Discussion from this session ended with Group 3 contemplating the question of ‘is it possible to imagine a positive future post-Brexit’. Deliberation on the idea of a positive future post-Brexit was hard-pressed but amounted to ideas of damage limitation and the potential of the UK nation-state to move away from some of the EU’s neoliberal, bureaucratic problems. However, discussion ended on the point that the UK would be hard-pressed to change any of these problems following Brexit.

This commentary spurred a whole group conversation around how the lived experience of Europe, evidenced within Grand Tour narratives, has been enacted within contemporary Europe and how this may change in light of Brexit. Practices that cultivate Europe as a space such as the expat community and cross-European exchange schemes were used as evidence for this.

The session concluded on us all personally reflecting on how the issues discussed within the session may directly impact our research. We were challenged to summarise this in just 7 words! The 7 word sentences generated were extremely varied but highlighted the potential impact and influence the session had on surgeon’s research. We would like to thank Saskia and Jeremy for such a wonderful session.

Reflection

Image courtesy of Ed Brookes

Nina Willment

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Flow and the City: Adam Badger

 

AB1If a picture really can tell a thousand words, then Edgar Allan Poe’s Man of the Crowd could be depicted in just over three and a half images. Although clearly metaphorical, it does highlight the power of the image in cultural forms and debates. The geographical literature on visual methods is far too big and better written than anything I could pen for me to bother condensing into this small space. So I just won’t.

What follows, is a collection of images captured on one psychogeographical wondering through Brixton, on one dark and wet night a couple of years ago. Obsessed at the time with the notion of ‘flow’ and it’s place in the city, these present a mix of long and short exposure images that hopefully play with the idea of stasis conjured by the photographer – why is it when we take photographs we so often stand still? None of them have names because I don’t want to taint your judgement of the image, of what it is – and also because I’m terrible with names.

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‘Urban detours: play, performance, politics’

27653443_10155422464308693_1111895170_oIn this week’s landscape surgery we are taken on a tour of London organised by the ‘Urban Detours Guide Team’ (Cecile Sachs Olsen, Hattie Coppard and Jonathan Moses). They invite us to take part in a ‘walkshop’ and explore urban space in alternative and creative ways, as we play with its meaning, content and context.  The tour takes the form of a ‘sound-walk’, walking silently through the city in order to embrace sounds and experiences as they happen. We are given three rules:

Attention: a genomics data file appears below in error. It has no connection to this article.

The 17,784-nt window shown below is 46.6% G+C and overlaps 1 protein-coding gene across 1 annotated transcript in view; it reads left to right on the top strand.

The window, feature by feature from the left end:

• No Speaking
  • Follow The Instructions
  • Play Along

What follows is a series of text and images that attempt to document part of our experience as we delve into the various textures, smells and audiovisual registers that the city produces.

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MA students visit the RGS-IBG

MA students in the archive

On 5 February, the MA Cultural Geography (Research) students were introduced to the holdings of the RGS-IBG. Following a series of talks from current (and recent) CDA researchers, the students spent time investigating the journals and logbooks of Foley Vereker. In what follows, the students offer their reflections on their experience.

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Roundtable: the materialities of geographical representation

 

Roundtable

Image Courtesy of Ed Brookes

On Tuesday this week, Landscape Surgery were fortunate enough to host Tania Rossetto (University of Padua, Itlay), Luciana Martins (Birbeck University) and Emily Hayes (Oxford Brookes). The three led a panel session on the materialities of geographical representations, with a specific focus on their ongoing research on maps, films, photography, drawing, and lantern slides, and broader methodological issues.

Picture3Image Courtesy of Pavel Fric/ Yvonne Fricova

The session began with Luciana discussing her work on Guido Boggiani and the Caduveo body painting. Luciana described how she works through the visual archive of expeditionary travel and the distinct forms of visual culture implicit within European travels in South America (1850-1950). She aims to bring exploration photography and film into dialogue with expeditionary drawing. She also describes how she seeks to explore the embodied experience of image making in expedition and the ‘dialogical aspect’ of image making which occurs through cross-cultural interaction in the field and the editing and re-editing of these images through new contexts of storage and display. Luciana began by describing her first encounter with the Caduveo images in an exhibition of images, drawings and postcards of the Caduveo at the Museu Historico de Pantanal Corumba.